Pope Benedict XVI often said that “art and the saints are the greatest apologetic of the faith.” This certainly rang true for me during a recent visit to the Kimbell Art Museum in Fort Worth, Texas.
I was not expecting this museum to house such masterpieces of the faith. A colleague of mine invited my wife and I to see the special exhibit Flesh and Blood from the Capodimonte Museum in Naples, Italy. As we were waiting for our friend, my wife and I wandered the Kimbell art gallery, and the first three piece that I saw got me thinking about freedom in Christ. The three masterpieces were Duccio’s The Raising of Lazarus (1310), Michelangelo’s The Torment of St. Anthony (1487), and Fra Angelico’s The Apostle St. James the Major Freeing the Magician Hermogenes (1426). They manifested an apologetics of the faith that brought to mind Galatians 5:1: “It is for freedom that Christ set us free.”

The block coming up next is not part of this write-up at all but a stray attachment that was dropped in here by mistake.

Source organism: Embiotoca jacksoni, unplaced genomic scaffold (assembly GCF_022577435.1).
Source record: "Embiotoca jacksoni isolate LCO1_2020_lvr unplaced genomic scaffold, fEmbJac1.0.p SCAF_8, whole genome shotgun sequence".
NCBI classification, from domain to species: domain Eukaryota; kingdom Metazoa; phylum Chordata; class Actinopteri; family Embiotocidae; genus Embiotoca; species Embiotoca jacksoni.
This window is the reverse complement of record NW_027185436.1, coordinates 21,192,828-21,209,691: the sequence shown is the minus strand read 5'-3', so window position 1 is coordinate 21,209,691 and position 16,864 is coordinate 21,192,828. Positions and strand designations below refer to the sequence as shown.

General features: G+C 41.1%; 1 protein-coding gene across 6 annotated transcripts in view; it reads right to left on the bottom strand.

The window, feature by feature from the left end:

Christ specifically frees us from sin and death. This is God’s will for us. The Catechism states, “[God’s] will was that men should have access to the Father, through Christ, the Word made flesh, in the Holy Spirit, and thus become sharers in the divine nature.” Sin and death cut us off from the divine nature, and the Gospels proclaim God’s great gift of elevating us to a divine nature through Christ and in the Holy Spirit. Most of us do not know what this freedom looks like, but we need look no further than the saints and great Christian art.